UBIFS error (pid 1): ubifs_check_node: bad CRC: calculated 0xad72356, read 0xae61acd0
UBIFS error (pid 1): ubifs_check_node: bad node at LEB 0:0
UBIFS error (pid 1): ubifs_read_node: expected node type 6
VFS: Cannot open root device "ubi0:rootfs" or unknown-block(0,0)
Please append a correct "root=" boot option; here are the available partitions:
1f00           16384 mtdblock0 (driver?)
1f01            5120 mtdblock1 (driver?)
1f02          262144 mtdblock2 (driver?)
1f03          262144 mtdblock3 (driver?)
1f04         1551360 mtdblock4 (driver?)
Kernel panic - not syncing: VFS: Unable to mount root fs on unknown-block(0,0)

Searching the internet, turns out there's a bug in mkfs.ubifs that included with mtd-utils in Ubuntu 10.10.

http://comments.gmane.org/gmane.linux.drivers.mtd/33352

Solved by uninstalling the version of mtd-utils included with 10.10 and building the latest mtd-utils:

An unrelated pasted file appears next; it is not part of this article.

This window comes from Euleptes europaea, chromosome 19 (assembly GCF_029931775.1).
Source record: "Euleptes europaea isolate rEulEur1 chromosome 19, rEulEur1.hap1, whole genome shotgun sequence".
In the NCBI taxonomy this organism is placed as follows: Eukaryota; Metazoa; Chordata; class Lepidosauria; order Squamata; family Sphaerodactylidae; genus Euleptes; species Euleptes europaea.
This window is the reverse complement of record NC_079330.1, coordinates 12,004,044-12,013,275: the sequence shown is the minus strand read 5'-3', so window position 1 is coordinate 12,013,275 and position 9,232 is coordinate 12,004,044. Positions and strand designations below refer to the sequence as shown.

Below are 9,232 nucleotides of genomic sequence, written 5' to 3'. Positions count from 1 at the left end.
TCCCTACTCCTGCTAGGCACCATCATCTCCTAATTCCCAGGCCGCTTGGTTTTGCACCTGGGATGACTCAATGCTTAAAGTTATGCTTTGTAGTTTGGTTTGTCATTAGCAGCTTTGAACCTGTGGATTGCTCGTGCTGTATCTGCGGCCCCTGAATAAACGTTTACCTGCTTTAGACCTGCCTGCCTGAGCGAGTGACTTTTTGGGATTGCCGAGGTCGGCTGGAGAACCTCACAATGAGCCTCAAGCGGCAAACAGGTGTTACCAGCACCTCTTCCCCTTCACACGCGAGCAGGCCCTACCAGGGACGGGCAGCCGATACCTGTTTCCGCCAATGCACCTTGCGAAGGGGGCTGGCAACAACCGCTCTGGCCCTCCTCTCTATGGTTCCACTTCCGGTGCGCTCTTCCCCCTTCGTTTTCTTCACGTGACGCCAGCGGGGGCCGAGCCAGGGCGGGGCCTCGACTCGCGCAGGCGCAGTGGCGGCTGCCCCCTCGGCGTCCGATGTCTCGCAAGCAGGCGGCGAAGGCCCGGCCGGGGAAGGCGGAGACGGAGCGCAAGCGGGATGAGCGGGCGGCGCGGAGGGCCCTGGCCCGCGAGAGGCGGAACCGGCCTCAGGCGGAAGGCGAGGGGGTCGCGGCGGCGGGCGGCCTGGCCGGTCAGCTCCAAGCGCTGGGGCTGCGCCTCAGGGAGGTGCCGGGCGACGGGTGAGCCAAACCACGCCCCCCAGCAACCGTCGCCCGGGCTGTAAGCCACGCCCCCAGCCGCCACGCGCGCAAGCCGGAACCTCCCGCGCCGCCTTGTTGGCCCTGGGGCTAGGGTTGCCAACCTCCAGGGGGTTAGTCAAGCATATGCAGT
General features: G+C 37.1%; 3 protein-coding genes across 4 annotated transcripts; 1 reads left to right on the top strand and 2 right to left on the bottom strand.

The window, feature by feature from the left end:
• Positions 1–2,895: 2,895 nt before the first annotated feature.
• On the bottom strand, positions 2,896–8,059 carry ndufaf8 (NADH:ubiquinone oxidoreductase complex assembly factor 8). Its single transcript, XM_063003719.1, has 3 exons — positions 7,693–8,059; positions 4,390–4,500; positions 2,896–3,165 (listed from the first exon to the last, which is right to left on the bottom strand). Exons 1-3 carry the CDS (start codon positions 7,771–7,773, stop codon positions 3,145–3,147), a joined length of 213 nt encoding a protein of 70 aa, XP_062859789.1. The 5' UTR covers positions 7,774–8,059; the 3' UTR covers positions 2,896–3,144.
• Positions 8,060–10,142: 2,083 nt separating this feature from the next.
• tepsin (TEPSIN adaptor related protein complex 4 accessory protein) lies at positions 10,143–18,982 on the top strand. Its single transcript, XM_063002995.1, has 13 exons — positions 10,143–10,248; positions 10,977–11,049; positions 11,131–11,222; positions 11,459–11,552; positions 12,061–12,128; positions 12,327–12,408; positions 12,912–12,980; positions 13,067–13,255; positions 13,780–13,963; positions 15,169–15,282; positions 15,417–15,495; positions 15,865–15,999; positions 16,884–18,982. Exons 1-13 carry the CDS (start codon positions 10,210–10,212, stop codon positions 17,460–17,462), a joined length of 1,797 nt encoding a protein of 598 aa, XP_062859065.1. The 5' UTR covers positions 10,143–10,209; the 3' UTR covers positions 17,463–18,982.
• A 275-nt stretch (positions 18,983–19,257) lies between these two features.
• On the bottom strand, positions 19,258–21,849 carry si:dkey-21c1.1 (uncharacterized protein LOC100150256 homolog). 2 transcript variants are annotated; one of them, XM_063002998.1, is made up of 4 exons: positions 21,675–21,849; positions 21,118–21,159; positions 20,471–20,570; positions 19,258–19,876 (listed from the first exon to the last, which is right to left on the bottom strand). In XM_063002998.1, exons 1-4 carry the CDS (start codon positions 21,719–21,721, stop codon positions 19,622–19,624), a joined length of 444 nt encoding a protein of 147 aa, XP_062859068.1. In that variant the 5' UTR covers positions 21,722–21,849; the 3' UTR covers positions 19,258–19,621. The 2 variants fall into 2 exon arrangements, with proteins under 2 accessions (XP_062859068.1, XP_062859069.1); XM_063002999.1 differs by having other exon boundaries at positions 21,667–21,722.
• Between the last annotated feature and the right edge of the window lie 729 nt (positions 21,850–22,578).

$ sudo apt-get remove mtd-utils
$ git clone git://git.infradead.org/~dedekind/ubifs-userspace.git
$ cd mtd-utils
$ make
$ sudo make install

Note you need to have liblzo2-dev and libacl1-dev installed for the make to work.

Once I did this though LTIB was unable to create a ubi filesystem if selected in the
Target Image Generation menu. Shouldn't be a problem if you create your ubifs manually outside
of LTIB.

Finally, you'll want to set your u-boot env variables and kernel command line similar to what's below. The
key variable is bootargs_nand - make sure the mtd partition and vol_name you set for your rootfs in ubinize.cfg
match what's here.

setenv 'uboot=u-boot.bin'
setenv 'kernel=uImage'
setenv 'bootargs_base=setenv bootargs console=ttymxc0,115200'
setenv 'loadaddr=0x90800000'
setenv 'bootargs_nand=setenv bootargs ${bootargs} ip=none ubi.mtd=2 root=ubi0:rootfs rootfstype=ubifs rootwait rw'
setenv 'bootcmd_nand=run bootargs_base bootargs_nand;nand read ${loadaddr} 0x1000000 0x300000;bootm'
setenv 'bootcmd=run bootcmd_nand'

Original Attachment has been moved to: 654-ubinize.cfg

Original Attachment has been moved to: 655-mx53fuseubifsucl.xml